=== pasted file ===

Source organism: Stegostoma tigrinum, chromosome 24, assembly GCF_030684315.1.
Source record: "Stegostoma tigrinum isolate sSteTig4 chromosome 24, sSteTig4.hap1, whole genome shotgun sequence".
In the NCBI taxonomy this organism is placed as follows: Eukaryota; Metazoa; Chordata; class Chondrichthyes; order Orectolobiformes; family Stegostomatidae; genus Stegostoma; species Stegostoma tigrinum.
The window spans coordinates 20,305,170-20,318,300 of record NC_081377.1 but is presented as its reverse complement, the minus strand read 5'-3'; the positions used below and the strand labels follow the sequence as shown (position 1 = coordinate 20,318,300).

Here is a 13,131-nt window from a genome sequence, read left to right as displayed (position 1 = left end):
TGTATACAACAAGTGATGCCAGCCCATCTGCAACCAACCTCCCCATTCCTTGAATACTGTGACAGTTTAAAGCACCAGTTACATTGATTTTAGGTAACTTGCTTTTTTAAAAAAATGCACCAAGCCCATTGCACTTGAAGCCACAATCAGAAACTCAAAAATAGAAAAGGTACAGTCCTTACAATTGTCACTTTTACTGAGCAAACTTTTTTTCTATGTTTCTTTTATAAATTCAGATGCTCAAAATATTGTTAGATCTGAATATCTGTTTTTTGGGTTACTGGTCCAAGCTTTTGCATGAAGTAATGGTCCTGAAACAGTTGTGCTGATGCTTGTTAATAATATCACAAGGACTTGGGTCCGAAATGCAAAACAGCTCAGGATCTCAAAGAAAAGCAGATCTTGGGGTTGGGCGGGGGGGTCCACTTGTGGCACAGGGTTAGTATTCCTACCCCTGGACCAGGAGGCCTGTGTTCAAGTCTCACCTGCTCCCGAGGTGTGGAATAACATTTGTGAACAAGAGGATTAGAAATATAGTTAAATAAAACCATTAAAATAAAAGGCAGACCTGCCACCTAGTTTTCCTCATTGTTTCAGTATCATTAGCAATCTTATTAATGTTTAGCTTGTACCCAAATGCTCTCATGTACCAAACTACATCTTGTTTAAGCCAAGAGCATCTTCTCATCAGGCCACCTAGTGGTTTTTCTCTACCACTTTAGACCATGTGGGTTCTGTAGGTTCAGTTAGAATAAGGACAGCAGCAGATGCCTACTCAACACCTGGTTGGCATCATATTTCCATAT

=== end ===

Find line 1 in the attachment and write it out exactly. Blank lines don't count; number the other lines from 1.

Source organism: Stegostoma tigrinum, chromosome 24, assembly GCF_030684315.1.